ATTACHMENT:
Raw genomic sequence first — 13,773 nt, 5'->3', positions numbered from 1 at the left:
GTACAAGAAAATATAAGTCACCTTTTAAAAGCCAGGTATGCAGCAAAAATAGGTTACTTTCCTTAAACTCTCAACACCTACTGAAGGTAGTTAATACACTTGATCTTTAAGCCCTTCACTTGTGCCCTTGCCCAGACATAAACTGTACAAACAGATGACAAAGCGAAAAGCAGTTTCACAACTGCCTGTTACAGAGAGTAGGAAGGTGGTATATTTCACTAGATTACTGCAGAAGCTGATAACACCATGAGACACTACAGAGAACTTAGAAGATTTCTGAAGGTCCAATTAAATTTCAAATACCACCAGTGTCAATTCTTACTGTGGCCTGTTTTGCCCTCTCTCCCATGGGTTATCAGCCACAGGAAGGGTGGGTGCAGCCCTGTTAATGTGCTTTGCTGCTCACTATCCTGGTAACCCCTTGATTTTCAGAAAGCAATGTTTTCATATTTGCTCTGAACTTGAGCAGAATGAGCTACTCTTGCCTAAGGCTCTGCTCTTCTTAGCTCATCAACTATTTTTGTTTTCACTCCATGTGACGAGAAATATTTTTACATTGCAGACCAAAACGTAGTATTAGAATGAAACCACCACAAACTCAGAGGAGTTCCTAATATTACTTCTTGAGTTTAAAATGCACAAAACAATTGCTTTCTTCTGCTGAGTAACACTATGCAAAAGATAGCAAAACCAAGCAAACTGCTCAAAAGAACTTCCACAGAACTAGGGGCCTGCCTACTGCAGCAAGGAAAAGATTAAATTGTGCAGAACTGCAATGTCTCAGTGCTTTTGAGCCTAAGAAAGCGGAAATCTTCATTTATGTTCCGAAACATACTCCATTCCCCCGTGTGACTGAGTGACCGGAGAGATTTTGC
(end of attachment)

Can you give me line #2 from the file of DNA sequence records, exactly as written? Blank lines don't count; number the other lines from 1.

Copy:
GTACAAGAAAATATAAGTCACCTTTTAAAAGCCAGGTATGCAGCAAAAATAGGTTACTTTCCTTAAACTCTCAACACCTACTGAAGGTAGTTAATACACTTGATCTTTAAGCCCTTCACTTGTGCCCTTGCCCAGACATAAACTGTACAAACAGATGACAAAGCGAAAAGCAGTTTCACAACTGCCTGTTACAGAGAGTAGGAAGGTGGTATATTTCACTAGATTACTGCAGAAGCTGATAACACCATGAGACACTACAGAGAACTTAGAAGATTTCTGAAGGTCCAATTAAATTTCAAATACCACCAGTGTCAATTCTTACTGTGGCCTGTTTTGCCCTCTCTCCCATGGGTTATCAGCCACAGGAAGGGTGGGTGCAGCCCTGTTAATGTGCTTTGCTGCTCACTATCCTGGTAACCCCTTGATTTTCAGAAAGCAATGTTTTCATATTTGCTCTGAACTTGAGCAGAATGAGCTACTCTTGCCTAAGGCTCTGCTCTTCTTAGCTCATCAACTATTTTTGTTTTCACTCCATGTGACGAGAAATATTTTTACATTGCAGACCAAAACGTAGTATTAGAATGAAACCACCACAAACTCAGAGGAGTTCCTAATATTACTTCTTGAGTTTAAAATGCACAAAACAATTGCTTTCTTCTGCTGAGTAACACTATGCAAAAGATAGCAAAACCAAGCAAACTGCTCAAAAGAACTTCCACAGAACTAGGGGCCTGCCTACTGCAGCAAGGAAAAGATTAAATTGTGCAGAACTGCAATGTCTCAGTGCTTTTGAGCCTAAGAAAGCGGAAATCTTCATTTATGTTCCGAAACATACTCCATTCCCCCGTGTGACTGAGTGACCGGAGAGATTTTGC